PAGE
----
Thursday, Oct 30, 2014

Parliment passes Delhi Budget with outlay for 6 months of FY’15

Parliment, which passed the Budget for 2014-15 fiscal, also gave nod for the third batch of supplementary demand for the grants of Rs 363.05 crore for rest of the ongoing 2013-14 fiscal. Parliment, which passed the Budget for 2014-15 fiscal, also gave nod for the third batch of supplementary demand for the grants of Rs 363.05 crore for rest of the ongoing 2013-14 fiscal.
Press Trust of India | Posted: February 21, 2014 8:17 pm

Days after being placed under President’s rule, Delhi was on Friday allocated Rs 18,033 crore for six months of the next fiscal in a budget which has ignored consideration of subsidies announced by the previous Arvind Kejriwal’s government.

Parliment, which passed the Budget for 2014-15 fiscal, also gave nod for the third batch of supplementary demand for the grants of Rs 363.05 crore for rest of the ongoing 2013-14 fiscal.

The Delhi Appropriation and vote on account bills were passed by voice vote in both the Houses.

Parliament nod for these two bills was necessary as the Delhi Assembly could not pass the the Budget for the financial year 2014-15 before resignation of Chief Minister Arvind Kejriwal and subsequent imposition of President’s rule.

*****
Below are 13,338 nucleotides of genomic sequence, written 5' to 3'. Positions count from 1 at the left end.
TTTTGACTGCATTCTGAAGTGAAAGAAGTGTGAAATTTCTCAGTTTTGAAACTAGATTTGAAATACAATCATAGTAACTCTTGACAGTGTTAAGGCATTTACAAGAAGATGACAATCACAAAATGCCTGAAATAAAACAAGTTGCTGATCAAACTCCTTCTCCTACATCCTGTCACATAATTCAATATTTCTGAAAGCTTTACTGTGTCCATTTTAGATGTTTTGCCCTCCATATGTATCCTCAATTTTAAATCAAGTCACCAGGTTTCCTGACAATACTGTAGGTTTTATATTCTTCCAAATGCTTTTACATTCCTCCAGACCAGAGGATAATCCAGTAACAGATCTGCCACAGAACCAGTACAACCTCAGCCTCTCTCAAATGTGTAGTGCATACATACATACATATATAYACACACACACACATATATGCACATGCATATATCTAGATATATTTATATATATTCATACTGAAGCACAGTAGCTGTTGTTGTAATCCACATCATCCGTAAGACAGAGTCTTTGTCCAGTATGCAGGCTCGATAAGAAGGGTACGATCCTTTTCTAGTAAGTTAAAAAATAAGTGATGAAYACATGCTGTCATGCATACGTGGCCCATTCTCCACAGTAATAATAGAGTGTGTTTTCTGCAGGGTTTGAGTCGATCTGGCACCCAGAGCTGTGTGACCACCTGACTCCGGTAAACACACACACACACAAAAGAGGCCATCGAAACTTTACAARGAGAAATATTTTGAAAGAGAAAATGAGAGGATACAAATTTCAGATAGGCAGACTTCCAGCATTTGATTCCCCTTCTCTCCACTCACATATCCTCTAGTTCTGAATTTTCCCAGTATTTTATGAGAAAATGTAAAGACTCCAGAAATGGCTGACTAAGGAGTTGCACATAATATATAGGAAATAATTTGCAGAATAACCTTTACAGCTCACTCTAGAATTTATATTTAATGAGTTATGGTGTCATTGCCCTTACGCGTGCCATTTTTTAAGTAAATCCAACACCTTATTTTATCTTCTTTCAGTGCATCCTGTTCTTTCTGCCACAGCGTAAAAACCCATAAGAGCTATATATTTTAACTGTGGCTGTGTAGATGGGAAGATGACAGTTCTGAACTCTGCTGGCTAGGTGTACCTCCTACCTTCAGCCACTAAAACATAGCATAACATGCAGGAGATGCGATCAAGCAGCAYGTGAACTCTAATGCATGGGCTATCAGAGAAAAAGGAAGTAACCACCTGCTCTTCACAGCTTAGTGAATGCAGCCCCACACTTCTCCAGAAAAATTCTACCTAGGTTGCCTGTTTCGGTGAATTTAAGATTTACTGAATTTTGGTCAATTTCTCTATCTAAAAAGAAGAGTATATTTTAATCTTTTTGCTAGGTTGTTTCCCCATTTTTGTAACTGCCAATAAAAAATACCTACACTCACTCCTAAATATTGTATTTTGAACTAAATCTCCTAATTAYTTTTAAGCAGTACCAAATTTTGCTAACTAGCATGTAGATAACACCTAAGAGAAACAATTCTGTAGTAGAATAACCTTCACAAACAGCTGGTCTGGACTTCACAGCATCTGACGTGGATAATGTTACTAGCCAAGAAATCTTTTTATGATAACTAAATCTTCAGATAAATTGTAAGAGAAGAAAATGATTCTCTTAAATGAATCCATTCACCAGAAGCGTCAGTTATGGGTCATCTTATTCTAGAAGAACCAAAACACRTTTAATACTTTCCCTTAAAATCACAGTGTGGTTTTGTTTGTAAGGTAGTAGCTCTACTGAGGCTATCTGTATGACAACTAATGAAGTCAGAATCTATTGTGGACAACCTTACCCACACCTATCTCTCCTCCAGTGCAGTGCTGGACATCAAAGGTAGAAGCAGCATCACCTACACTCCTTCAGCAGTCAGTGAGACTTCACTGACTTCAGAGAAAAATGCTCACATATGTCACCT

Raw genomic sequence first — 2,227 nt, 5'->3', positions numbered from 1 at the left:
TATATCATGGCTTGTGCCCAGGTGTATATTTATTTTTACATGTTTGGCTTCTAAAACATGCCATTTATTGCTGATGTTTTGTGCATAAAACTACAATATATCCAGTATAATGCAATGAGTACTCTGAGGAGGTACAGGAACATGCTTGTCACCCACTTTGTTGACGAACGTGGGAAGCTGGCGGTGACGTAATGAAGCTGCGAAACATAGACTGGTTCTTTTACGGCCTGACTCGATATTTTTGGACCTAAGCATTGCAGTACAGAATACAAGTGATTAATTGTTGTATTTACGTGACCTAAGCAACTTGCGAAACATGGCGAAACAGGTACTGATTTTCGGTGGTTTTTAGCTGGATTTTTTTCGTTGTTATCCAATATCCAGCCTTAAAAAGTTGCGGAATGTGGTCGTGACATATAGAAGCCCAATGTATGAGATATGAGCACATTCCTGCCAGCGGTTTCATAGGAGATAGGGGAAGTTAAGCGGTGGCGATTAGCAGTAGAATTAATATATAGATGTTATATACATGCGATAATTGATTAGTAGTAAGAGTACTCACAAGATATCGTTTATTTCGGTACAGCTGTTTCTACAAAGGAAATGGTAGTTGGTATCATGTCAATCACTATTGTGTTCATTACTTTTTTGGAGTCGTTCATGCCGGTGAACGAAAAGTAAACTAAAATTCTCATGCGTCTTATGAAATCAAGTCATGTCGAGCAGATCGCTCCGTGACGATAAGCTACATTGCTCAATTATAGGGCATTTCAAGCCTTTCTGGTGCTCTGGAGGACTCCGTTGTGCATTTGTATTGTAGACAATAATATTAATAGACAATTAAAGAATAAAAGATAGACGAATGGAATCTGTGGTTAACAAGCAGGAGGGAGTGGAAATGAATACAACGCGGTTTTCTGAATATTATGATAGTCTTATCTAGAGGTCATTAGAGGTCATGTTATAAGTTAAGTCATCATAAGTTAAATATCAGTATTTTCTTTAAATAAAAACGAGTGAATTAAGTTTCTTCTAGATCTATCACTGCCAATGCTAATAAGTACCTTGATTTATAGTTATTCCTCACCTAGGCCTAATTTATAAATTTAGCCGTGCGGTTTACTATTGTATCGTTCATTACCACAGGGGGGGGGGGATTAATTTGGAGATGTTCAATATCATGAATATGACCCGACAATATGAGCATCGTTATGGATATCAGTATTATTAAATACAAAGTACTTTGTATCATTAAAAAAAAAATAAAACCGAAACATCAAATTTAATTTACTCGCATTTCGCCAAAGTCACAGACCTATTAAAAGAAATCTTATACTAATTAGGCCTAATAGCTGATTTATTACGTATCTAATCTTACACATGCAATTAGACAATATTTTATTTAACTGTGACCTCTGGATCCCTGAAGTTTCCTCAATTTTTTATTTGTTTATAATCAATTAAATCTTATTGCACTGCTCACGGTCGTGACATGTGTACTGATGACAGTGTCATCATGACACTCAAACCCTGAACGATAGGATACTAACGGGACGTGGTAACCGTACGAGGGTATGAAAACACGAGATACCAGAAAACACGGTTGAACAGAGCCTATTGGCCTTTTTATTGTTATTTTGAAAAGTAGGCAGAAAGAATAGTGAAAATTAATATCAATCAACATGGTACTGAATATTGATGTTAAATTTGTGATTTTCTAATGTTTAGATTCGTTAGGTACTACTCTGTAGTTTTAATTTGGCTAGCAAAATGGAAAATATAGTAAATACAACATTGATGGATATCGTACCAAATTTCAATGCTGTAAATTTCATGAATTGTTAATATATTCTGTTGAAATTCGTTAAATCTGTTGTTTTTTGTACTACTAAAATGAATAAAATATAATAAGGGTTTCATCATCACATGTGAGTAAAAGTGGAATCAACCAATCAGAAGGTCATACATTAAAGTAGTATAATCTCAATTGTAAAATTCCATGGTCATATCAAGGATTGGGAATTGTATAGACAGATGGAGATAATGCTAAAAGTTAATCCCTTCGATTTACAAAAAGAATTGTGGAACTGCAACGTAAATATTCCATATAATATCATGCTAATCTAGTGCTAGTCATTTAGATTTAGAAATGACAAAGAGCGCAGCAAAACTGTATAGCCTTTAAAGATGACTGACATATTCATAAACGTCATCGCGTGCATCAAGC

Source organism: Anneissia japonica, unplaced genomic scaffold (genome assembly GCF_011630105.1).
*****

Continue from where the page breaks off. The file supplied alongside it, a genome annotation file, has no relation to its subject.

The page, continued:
“The budget of Delhi for 2014-15 is being presented and vote on account is sought to enable the government to carry on its  business and meet essential expenditure for a period of six months of the 2014-15 fiscal,” Minister of State for Finance Namo Narain Meena said while moving the bills in the Upper House.

He also made it clear that no allocation has been made in the current Budget for subsidies announced by the previous government.

“That is not part of this budget,” Meena replied to a clarification sought by BJP member Ravi Shankar Prasad.
K C Tyagi (JDU) said the AAP government was a “new experiment” but it was not given an opportunity to function by both Congress and BJP parties.

D Raja (CPI) said keeping the Delhi government under suspension mode was “not right thing.”

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